One of the most important things you can do as a writer is to read, and you have to become an expert in the section of the bookstore where your book is going to live.  Recently, someone pitched us a piece of noir.  We asked him if it was more like Raymond Chandler, Dennis Lehane, or James Elroy.  He looked at us like a confused puppy and said, “Who are they?”  They’re only three of the most successful and brilliant noir writers in history.  If you are lucky enough to get an agent or editor interested, and they ask you if your book is similar to another book on the shelf, you have to be able to say, “Oh yes, I love that book, and readers of that book will love my book, but it’s different in these ways …”

2. Find Books Similar to Yours

Take a field trip to your local independent bookstore.  When the phones aren’t ringing off the hook and the cash registers aren’t going crazy, find a person who is the expert, or as close to an expert there is, in the kind of book you’re writing.  Then ask them what books they have that are similar to your book. Start making a list of books that are similar to yours, again in the broadest, largest sense. List books that looked interesting to you, that looked like they were done by people you’d like to do business with.  In the acknowledgments section of those books, look for the agent and/or editor.

3. Make a List and Create an Environment of Competition for Your Book

Your agent list should be a little bit like a high school senior putting together their college list.  You should have some well-known agents at the top of your list, some agents you admire but aren’t bigwigs yet, and some agents that have just started out or whose lists are small.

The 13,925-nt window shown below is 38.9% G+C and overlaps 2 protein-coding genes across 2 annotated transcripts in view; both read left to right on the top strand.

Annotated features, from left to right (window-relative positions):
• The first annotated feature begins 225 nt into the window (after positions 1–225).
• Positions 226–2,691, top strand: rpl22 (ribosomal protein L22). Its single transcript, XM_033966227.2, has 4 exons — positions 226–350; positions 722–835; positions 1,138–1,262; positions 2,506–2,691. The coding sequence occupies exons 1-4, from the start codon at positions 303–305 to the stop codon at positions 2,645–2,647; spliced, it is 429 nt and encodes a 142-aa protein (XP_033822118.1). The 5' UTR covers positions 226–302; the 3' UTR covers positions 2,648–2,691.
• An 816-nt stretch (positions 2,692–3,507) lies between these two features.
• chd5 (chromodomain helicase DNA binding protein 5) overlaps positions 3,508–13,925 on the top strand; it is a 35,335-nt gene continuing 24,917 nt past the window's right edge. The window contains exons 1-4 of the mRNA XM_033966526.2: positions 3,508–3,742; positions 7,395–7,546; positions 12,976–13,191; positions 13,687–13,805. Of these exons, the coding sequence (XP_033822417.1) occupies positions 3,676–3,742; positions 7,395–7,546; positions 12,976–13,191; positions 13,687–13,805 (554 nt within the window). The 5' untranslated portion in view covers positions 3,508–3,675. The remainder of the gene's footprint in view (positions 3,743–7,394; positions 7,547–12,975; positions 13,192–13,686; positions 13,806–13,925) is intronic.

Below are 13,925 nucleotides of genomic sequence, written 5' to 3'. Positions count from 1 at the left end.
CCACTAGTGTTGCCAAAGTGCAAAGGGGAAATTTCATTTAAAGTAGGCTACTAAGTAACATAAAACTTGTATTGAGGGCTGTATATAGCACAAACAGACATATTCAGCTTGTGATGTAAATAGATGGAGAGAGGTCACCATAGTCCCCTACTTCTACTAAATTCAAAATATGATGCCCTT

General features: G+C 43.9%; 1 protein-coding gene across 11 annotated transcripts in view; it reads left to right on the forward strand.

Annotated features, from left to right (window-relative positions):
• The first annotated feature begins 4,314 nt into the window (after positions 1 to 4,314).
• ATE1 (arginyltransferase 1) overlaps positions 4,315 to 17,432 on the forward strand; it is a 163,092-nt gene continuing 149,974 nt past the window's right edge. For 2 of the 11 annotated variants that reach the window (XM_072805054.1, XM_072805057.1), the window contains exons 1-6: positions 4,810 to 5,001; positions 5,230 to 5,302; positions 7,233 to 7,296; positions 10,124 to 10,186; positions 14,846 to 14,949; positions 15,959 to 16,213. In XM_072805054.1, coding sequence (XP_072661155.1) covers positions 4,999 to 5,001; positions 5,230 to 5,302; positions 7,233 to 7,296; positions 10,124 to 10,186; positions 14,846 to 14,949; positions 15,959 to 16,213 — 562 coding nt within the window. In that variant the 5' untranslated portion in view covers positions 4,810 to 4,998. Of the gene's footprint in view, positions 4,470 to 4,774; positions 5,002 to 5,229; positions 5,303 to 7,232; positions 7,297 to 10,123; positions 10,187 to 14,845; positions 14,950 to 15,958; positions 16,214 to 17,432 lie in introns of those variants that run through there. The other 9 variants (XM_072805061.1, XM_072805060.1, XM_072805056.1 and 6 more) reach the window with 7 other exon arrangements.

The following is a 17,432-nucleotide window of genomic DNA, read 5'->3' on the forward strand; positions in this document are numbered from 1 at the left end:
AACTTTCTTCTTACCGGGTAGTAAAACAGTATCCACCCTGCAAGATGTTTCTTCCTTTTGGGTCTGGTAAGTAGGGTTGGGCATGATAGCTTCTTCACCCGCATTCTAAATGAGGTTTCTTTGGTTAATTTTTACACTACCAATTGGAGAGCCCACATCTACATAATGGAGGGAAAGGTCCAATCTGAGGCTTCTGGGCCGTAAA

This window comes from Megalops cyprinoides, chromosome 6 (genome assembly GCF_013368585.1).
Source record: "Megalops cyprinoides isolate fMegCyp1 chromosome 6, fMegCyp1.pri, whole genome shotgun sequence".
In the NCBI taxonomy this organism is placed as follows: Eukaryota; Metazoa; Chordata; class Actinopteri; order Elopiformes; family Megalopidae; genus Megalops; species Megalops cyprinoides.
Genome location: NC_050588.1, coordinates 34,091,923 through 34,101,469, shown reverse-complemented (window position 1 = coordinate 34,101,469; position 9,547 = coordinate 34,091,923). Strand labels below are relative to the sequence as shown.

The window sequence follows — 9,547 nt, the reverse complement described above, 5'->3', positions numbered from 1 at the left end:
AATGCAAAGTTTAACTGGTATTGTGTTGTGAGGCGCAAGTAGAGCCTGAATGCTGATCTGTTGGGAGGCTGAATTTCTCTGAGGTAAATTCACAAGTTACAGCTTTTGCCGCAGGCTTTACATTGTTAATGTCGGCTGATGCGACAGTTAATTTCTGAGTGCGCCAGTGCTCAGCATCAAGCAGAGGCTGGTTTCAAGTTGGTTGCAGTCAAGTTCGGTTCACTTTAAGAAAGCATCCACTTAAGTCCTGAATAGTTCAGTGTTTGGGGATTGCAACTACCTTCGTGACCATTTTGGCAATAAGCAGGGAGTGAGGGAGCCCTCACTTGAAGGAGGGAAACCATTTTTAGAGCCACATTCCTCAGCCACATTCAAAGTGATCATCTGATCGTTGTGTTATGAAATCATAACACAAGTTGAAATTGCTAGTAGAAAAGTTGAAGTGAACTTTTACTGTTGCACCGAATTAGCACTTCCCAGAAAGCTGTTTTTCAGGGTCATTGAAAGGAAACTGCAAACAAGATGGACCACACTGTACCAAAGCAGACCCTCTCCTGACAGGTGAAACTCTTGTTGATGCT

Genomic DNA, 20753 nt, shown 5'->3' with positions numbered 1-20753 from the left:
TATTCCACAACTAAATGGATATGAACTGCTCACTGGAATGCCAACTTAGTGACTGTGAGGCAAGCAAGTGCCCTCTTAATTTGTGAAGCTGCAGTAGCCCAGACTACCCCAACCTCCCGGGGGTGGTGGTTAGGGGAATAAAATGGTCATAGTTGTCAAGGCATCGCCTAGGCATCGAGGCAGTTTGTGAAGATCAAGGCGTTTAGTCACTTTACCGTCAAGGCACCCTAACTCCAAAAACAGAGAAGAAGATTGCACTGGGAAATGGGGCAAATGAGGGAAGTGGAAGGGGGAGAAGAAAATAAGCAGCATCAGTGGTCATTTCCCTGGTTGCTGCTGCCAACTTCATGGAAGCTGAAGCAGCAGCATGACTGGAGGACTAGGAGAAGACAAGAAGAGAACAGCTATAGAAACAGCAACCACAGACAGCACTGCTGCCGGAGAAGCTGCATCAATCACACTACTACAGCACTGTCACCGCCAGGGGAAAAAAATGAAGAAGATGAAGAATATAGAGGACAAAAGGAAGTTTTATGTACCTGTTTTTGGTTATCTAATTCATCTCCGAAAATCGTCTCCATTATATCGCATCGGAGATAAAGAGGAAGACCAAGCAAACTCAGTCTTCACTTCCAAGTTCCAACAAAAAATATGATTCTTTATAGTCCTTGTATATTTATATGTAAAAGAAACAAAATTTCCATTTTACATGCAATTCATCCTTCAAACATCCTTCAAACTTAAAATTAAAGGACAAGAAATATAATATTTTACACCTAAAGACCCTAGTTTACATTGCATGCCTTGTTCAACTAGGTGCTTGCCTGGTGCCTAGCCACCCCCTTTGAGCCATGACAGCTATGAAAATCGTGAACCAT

As soon as anyone expresses interest, you immediately email everyone else on your list.  There’s nothing that’s going to get you a response faster than having someone else interested.  That’s human nature.  It’s like the sorta cute kid in high school who shows up with a beautiful cheerleader on his arm.  Immediately, he becomes much more attractive.  He’s exactly the same guy he was yesterday; only now someone else wants him.  You see, every agent who’s been in the business for any length of time has a recurring nightmare in which they’re walking down the street, people are pointing at them, laughing and giggling, whispering to each other, “There goes the agent who passed on Harry Potter!”  That’s because every agent has passed on a book that has become wildly successful.

4. Know Thy Agent-to-Be

Make a file on each of the agents.  Where are they from? Where did they go to college?  What are their hobbies?  Where have they been interviewed?  What books have they agented?  Are they a dog person? You’re going to use all this information when you write your query letter.

One of the biggest mistakes that most amateur writers make is that they just send anonymous letters without doing any research.  In lots and lots of places, it says that Arielle does not like fantasy and science fiction; and yet every week she gets another email from a writer that says, “Dear Agent, I know you’re going to love my book; it’s the first in a 37 book series. It’s called the Unicorns of Narnia.”  Arielle used to actually answer those emails.  She doesn’t answer them anymore.  They go directly into the trash.

5. Make it Easy for an Agent to Say Yes